3. Wardle, C. (2020, September 1). Misinformation has created a new world disorder. Scientific American. https://www.scientificamerican.com/article/misinformation-has-created-a-new-world-disorder/
  4. Han, B. C. (2017). Psychopolitics: Neoliberalism and new technologies of power. Verso Books.
  5. Zhuravskaya, E., Petrova, M., & Enikolopov, R. (2020). Political effects of the internet and social media. Annual Review of Economics12.
  6. Andrade, G. (2020). Medical conspiracy theories: Cognitive science and implications for ethics. Medicine, Health Care and Philosophy, 1-14.
  7. Fox, A. M., Feng, W., & Yumkham, R. (2017). State political ideology, policies, and health behaviors: The case of tobacco. Social Science & Medicine, 181, 139-147.
  8. Noah, L. (2011). Truth or consequences: Commercial free speech vs. public health promotion (at the FDA). Health Matrix: Journal of Law-Medicine, 21(1), 31-96.
  9. Healton, C. (2008). Keynote speech on the application of harm reduction to other public health problems: What is similar or different about the issue of tobacco. Journal of Health Care Law & Policy 11(1), 93-102.
  10. Moynihan, D. P. (2020). Populism and the Deep State: The Attack on Public Service Under Trump. SSRN. Available at https://papers.ssrn.com/sol3/papers.cfm?abstract_id=3607309.
  11. Van Bavel, J. J., Baicker, K., Boggio, P. S., Capraro, V., Cichocka, A., Cikara, M., … & Drury, J. (2020). Using social and behavioural science to support COVID-19 pandemic response. Nature Human Behaviour, 1-12.
  12. Horne, B. D., & Adali, S. (2017, May). This just in: fake news packs a lot in title, uses simpler, repetitive content in text body, more similar to satire than real news. In Eleventh International AAAI Conference on Web and Social Media.
  13. Wang, Y., McKee, M., Torbica, A., & Stuckler, D. (2019). Systematic literature review on the spread of health-related misinformation on social media. Social Science & Medicine (1982), 240, 112552. https://doi.org/10.1016/j.socscimed.2019.112552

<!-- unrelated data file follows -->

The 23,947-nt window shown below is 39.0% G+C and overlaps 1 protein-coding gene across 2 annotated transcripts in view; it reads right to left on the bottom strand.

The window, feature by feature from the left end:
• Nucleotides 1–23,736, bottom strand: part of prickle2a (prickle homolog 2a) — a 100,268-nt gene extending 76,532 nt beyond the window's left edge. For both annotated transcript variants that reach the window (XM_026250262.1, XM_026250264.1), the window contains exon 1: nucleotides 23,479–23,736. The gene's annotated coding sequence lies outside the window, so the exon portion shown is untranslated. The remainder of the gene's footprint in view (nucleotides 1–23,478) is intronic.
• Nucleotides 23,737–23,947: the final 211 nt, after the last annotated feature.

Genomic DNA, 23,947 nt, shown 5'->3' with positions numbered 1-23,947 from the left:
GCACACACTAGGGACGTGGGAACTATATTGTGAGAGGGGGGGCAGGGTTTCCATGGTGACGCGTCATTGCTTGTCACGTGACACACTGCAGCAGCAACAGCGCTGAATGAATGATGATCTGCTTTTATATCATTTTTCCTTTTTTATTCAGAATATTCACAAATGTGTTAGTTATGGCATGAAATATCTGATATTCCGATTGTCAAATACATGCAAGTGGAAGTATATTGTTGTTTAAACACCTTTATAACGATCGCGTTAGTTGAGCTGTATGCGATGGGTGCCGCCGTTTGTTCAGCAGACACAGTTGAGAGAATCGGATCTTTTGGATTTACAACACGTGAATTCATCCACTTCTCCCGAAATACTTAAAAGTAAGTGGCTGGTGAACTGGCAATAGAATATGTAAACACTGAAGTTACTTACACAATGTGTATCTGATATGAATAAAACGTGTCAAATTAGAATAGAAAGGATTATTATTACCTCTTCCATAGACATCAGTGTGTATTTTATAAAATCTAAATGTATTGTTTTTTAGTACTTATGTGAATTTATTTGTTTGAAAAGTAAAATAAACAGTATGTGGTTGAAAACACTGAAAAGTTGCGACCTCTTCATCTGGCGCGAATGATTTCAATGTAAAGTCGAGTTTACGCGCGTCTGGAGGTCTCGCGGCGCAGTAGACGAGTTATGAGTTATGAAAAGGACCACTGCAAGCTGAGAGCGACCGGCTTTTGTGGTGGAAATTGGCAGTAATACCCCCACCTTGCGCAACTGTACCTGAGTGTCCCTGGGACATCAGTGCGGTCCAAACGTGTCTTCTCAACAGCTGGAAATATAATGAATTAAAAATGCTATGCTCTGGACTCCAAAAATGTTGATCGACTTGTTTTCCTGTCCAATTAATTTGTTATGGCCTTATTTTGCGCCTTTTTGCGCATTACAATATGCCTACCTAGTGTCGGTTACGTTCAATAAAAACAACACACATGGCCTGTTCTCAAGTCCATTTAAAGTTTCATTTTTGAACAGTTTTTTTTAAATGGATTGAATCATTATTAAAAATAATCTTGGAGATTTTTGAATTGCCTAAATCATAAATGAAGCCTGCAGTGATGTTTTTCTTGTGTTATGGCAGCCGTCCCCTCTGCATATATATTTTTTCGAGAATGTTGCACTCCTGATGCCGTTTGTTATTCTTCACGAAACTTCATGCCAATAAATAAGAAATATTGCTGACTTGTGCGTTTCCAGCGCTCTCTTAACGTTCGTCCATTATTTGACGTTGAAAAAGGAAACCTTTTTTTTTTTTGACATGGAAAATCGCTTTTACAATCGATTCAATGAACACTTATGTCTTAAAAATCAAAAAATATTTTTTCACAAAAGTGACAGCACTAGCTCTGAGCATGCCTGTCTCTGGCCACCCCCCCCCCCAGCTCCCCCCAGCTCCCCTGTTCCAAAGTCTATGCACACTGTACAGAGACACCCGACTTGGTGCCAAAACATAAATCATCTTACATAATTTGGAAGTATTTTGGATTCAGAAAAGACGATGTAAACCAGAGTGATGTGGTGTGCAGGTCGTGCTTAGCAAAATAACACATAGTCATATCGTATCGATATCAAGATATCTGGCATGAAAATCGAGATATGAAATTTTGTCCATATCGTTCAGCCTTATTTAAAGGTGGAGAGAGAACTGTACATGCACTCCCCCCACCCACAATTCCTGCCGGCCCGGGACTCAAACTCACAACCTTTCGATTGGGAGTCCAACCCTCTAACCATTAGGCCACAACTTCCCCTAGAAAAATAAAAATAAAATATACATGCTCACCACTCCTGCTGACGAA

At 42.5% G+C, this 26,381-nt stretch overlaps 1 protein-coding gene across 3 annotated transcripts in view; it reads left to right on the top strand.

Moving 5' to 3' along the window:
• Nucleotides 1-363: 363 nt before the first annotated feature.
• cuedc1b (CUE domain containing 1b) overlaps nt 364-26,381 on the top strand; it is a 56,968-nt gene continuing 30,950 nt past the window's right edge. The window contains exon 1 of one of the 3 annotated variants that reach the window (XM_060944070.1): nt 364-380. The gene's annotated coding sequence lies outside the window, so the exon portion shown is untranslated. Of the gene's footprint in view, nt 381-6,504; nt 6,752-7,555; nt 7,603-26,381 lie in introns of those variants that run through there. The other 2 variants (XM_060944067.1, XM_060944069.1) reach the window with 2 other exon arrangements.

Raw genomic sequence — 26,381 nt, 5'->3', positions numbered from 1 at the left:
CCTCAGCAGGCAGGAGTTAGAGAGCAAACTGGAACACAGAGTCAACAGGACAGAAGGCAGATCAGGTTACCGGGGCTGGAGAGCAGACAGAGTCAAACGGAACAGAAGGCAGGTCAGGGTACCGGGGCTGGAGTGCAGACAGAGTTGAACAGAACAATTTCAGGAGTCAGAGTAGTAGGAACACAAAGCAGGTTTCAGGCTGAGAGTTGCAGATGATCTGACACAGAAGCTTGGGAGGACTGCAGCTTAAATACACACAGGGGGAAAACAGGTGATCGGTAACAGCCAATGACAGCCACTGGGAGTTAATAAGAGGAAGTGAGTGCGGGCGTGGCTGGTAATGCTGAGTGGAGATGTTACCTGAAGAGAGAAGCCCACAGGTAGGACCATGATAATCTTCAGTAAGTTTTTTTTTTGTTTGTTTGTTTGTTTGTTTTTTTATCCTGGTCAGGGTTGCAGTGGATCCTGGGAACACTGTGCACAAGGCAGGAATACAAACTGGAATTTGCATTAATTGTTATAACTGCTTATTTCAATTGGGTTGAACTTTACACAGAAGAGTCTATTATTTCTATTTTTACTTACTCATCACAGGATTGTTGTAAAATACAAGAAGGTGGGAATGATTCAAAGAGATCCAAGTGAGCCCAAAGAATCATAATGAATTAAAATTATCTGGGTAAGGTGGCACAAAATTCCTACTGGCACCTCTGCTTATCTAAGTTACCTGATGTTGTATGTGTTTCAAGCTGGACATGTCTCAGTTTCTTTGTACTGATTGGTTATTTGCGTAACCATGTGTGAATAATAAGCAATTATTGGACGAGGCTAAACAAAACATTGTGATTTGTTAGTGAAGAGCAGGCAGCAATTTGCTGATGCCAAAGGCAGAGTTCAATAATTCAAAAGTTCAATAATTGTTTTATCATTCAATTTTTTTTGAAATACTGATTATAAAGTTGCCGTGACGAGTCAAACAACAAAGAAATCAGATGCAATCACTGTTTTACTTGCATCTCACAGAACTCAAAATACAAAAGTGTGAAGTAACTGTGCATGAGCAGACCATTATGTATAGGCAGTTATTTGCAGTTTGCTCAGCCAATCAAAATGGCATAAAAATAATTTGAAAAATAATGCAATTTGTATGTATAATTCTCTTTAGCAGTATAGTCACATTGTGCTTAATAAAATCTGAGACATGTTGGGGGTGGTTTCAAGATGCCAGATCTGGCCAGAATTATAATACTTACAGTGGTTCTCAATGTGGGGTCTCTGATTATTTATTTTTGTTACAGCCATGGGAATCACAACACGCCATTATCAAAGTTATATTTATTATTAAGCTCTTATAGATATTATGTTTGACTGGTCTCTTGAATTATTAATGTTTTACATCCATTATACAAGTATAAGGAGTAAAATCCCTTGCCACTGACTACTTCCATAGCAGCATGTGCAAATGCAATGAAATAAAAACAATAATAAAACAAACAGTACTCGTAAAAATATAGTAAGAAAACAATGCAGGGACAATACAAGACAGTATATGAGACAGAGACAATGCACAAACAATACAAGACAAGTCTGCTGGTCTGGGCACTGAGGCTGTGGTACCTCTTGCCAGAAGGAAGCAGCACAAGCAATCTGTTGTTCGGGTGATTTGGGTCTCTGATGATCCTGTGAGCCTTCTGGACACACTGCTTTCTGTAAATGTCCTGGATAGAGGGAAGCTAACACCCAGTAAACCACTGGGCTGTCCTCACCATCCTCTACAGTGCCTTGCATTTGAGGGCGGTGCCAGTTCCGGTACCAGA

14. Gill, R., van de Kuijt, J., Rosell, M., & Johannson, R. 24th International Command and Control Research and Technology Symposium ‘Managing Cyber Risk to Mission’ Disinformation in the Cyber Domain: Detection, Impact, and Counter-Strategies.
  15. Hounsel, A., Holland, J., Kaiser, B., Borgolte, K., Feamster, N., & Mayer, J. (2020). Supporting Early and Scalable Discovery of Disinformation Websites. arXiv preprint arXiv:2003.07684.
  16. McKee, M., & Middleton, J. (2019). Information wars: tackling the threat from disinformation on vaccines. BMJ, 365, I2144.
  17. De Zen, A. (2020). A Misinformation Blueprint: Mapping warnings in an agile communication system [Doctoral dissertation, OCAD University]. OCAD University Open Research Repository. http://openresearch.ocadu.ca/id/eprint/3072/.
  18. Powell, A. (2020, June 26). Pandemic threatens to veer out of control in U.S. The Harvard Gazette. https://news.harvard.edu/gazette/story/2020/06/pandemic-threatens-to-veer-out-of-control-in-u-s/
  19. Mitchell, A., Jurkowitz, M., Baxter Oliphant, J., & Shearer, E. (2020, May 20). Americans who rely most on white house for COVID-19 news more likely to downplay the pandemic. Pew Research Center. https://www.journalism.org/2020/05/20/americans-who-rely-most-on-white-house-for-covid-19-news-more-likely-to-downplay-the-pandemic/

Acknowledgments
The author would like to thank Dr. Shannon Monnat and Megan Ray for helpful edits on an earlier version of this brief and Lerner Center staff for publication and dissemination efforts.

About the Author
Austin McNeill Brown is a PhD student in the Social Science Program and a Graduate Research Affiliate with the Lerner Center for Public Health Promotion in the Maxwell School of Citizenship and Public Affairs at Syracuse University.